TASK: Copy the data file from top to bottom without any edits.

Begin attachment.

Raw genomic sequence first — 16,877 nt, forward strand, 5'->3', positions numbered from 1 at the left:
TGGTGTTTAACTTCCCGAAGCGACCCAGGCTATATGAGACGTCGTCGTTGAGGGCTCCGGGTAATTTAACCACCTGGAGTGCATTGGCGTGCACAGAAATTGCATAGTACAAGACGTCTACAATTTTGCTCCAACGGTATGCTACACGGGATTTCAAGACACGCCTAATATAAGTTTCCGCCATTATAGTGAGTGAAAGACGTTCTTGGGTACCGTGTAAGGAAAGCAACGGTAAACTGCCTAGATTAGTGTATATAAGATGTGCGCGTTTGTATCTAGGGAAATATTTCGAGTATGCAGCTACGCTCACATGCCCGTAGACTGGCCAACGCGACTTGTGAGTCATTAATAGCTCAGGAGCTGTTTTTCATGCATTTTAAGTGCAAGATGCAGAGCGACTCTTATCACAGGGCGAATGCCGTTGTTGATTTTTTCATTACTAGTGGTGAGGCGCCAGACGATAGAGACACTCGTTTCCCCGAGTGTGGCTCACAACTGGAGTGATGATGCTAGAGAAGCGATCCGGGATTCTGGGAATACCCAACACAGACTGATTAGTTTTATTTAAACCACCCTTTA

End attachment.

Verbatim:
Raw genomic sequence first — 16,877 nt, forward strand, 5'->3', positions numbered from 1 at the left:
TGGTGTTTAACTTCCCGAAGCGACCCAGGCTATATGAGACGTCGTCGTTGAGGGCTCCGGGTAATTTAACCACCTGGAGTGCATTGGCGTGCACAGAAATTGCATAGTACAAGACGTCTACAATTTTGCTCCAACGGTATGCTACACGGGATTTCAAGACACGCCTAATATAAGTTTCCGCCATTATAGTGAGTGAAAGACGTTCTTGGGTACCGTGTAAGGAAAGCAACGGTAAACTGCCTAGATTAGTGTATATAAGATGTGCGCGTTTGTATCTAGGGAAATATTTCGAGTATGCAGCTACGCTCACATGCCCGTAGACTGGCCAACGCGACTTGTGAGTCATTAATAGCTCAGGAGCTGTTTTTCATGCATTTTAAGTGCAAGATGCAGAGCGACTCTTATCACAGGGCGAATGCCGTTGTTGATTTTTTCATTACTAGTGGTGAGGCGCCAGACGATAGAGACACTCGTTTCCCCGAGTGTGGCTCACAACTGGAGTGATGATGCTAGAGAAGCGATCCGGGATTCTGGGAATACCCAACACAGACTGATTAGTTTTATTTAAACCACCCTTTA